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Codefights (codefights.com)
154 points by r_ms on Aug 21, 2014 | hide | past | web | favorite | 84 comments

I think you should show the comments first without a time-limit and then allow the user to play. For example:

         * @Input1: an integer
         * @Input2: an integer (@Input1 <= @Input2)
         * @Input3: an integer (@Input3 !== 0)
         * @Output: maximal integer from @Input1 to @Input2 inclusive
         * which is divisible by @Input3
         * or -1 if there in no such number
<insert click to play button>

Right now it takes me 20-30 seconds just to read and understand the comments.

Why should reading the code be timed, but reading comments not timed?

Reading the comments is about understanding what the function is supposed to be doing. Reading the code is about actually finding the bug. I can see the argument for allowing one to understand the problem prior to hunting down the bug.

While I understand point people are making, I think understanding the problem is part of the debugging process, and should be a part of the puzzle and timer.

I remember entering programming competitions in high school and college. The first 5 minutes, when everyone is ripping open the envelope of their problem packet and trying to find the easiest problems was always very intense, and fun! Sometimes you would read through it too quickly, and miss a small detail that would render all the code you wrote completely useless. That's part of the challenge!

The difference in high school IMHO is that I give it a big chance that everybody was a native English speaker there.

I agree with you that understanding the (full) problem is part of the challenge in some cases, but since the headline here is 'How fast can you debug?' it has to test debugging skill.

I'm lucky to read and write English about every single day but have colleagues who are probably faster than me at debugging code that will take a lot longer because they'll first have to carefully read and translate the specification before they could continue.

I can definitely see both arguments. I think that they both have merits, and it's just a difference of opinion. :)

Because this is a test of ones ability to code; not the speed at which they can read English.

As I said earlier: https://news.ycombinator.com/item?id=8207116

One suggestion for the founders, don't start the timer until the code has loaded, and stop the timer once you submit. I lost 10-15 seconds to loading the code and then got game over because i submitted with 10 seconds left and it took longer than that to actually send.

Let's see how quickly they can fix that bug...

Yeah.. I got the task when the timer had 0:20 left, fixed it in 2 seconds, hit submit, it said "submitting..." until the timer ran down to 0:00 and then just "Game over". :-/

Yeap, great point. We currently sync the time with the server regularly to avoid cheating and given that the servers are under HN rush right now the delay is probably way more significant than it usually is. However, we are trying to figure out a better way to do this to make sure it doesn't start counting before the task loads.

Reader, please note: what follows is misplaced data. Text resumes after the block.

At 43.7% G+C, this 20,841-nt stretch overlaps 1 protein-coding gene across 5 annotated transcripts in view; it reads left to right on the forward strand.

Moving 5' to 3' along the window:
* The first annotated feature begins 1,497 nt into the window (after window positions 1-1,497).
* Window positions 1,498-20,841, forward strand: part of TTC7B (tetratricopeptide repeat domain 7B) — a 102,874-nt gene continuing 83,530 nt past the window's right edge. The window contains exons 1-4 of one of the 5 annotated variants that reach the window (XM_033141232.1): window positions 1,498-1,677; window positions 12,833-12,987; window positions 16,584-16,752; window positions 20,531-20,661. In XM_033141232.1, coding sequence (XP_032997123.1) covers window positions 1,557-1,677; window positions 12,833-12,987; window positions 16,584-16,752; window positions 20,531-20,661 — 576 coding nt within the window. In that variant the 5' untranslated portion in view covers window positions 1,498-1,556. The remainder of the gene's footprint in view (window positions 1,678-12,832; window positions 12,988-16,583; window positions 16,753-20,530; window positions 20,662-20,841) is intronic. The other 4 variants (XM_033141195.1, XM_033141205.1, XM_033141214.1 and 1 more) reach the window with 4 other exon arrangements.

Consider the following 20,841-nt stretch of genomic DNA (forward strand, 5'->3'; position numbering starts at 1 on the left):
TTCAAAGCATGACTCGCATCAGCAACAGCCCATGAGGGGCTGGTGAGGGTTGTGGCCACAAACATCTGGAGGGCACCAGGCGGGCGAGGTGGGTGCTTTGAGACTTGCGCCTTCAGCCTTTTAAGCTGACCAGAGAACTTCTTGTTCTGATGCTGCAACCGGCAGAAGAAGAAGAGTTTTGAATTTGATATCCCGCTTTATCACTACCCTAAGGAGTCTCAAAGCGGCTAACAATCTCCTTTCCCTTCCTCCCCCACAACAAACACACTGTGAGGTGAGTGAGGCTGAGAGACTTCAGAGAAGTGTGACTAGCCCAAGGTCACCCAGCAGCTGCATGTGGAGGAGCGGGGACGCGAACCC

Could you also start the timer after the player has acknowledged they've read the problem? At the moment you're unfairly disqualifying players who have reading difficulties (English isn't their first language, reading difficulties like dyslexia, or even those with partial eyesight so also read slower).

Timing the person's ability to read English doesn't prove their ability to write Javascript et al.

Won't people with dyslexia and poor eyesight have trouble reading the code as well?

Not with dyslexia, no. Because the problem lies with the syntax and semantics of the language and since programming languages are logic based rather than evolved from grunts with complex non-obvious rules, many people with learning difficulties (including myself) find it massively easier to parse code than English.

To use myself as an example, it took me around 30 seconds just to read and understand the first challenge, yet I was able to solve it in around 10 seconds after that despite it being a Javascript language (which is probably the weakest of the dozen or so languages I code in). If I was to go head to head with someone, that 30 second read time would be a hell of a handicap.

As for poorer eyesight, yes you'd have a point there, but at least the playing field would be levelled out a little more.

Interesting, I did not know that. I thought most of the problems with dyslexia came from actually being able to read series of letters and numbers - I've heard it described as letters coming together in a jumble, and not in actual order that they appear in a word

That can be an issue in more severe cases, but even in those instances most programming languages aren't too verbose in their syntax that you cannot understand the logic process. Plus indentation obviously helps a lot there too.

Same thing for me. Start the timer when the code is loaded and stop the timer when the user pressed Ctrl+Enter.

One other suggestion is to add Cmd+Enter for mac user.

Definitely an issue - I spent around 5 seconds between the code appearing and pressing the submit button, yet I ran out of time.

Hi guys, co-founder of codefights here, the site is still in beta and someone posting it to HN caught us totally off guard. Migrating the servers now to something that can handle this traffic. Appreciate the patience :)

EDIT: OK Servers migrated but it still can't come close to handling HN rush levels. While that's passing I can explain the main concept here.

A task on codefights is a function written in javascript that has 1 bug on 1 line of it and your goal is to find and fix it as soon as you can. There is a Solo mode and a VS Friend mode. In the Solo mode you start with easy tasks and need to find the bug in under a minute, if you do, you go to the next rounds where the tasks progressively get harder.

In the VS Friend mode, you codefight someone else where you guys have 5 rounds facing the same task in each round and each correct solution is 100 points, pass is 0 points and an incorrect answer is -25. At the end of 5 rounds whoever gets more points wins.